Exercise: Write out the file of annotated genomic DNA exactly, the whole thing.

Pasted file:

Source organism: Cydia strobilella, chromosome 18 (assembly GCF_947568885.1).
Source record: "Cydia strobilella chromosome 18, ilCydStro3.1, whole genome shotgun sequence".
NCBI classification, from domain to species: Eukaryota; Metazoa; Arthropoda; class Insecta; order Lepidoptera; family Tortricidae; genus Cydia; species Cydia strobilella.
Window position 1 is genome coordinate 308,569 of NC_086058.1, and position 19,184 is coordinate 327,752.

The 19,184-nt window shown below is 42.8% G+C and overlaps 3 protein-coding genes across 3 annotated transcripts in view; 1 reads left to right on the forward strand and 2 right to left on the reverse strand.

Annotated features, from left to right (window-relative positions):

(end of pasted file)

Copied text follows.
Source organism: Cydia strobilella, chromosome 18 (assembly GCF_947568885.1).
Source record: "Cydia strobilella chromosome 18, ilCydStro3.1, whole genome shotgun sequence".
NCBI classification, from domain to species: Eukaryota; Metazoa; Arthropoda; class Insecta; order Lepidoptera; family Tortricidae; genus Cydia; species Cydia strobilella.
Window position 1 is genome coordinate 308,569 of NC_086058.1, and position 19,184 is coordinate 327,752.

The 19,184-nt window shown below is 42.8% G+C and overlaps 3 protein-coding genes across 3 annotated transcripts in view; 1 reads left to right on the forward strand and 2 right to left on the reverse strand.

Annotated features, from left to right (window-relative positions):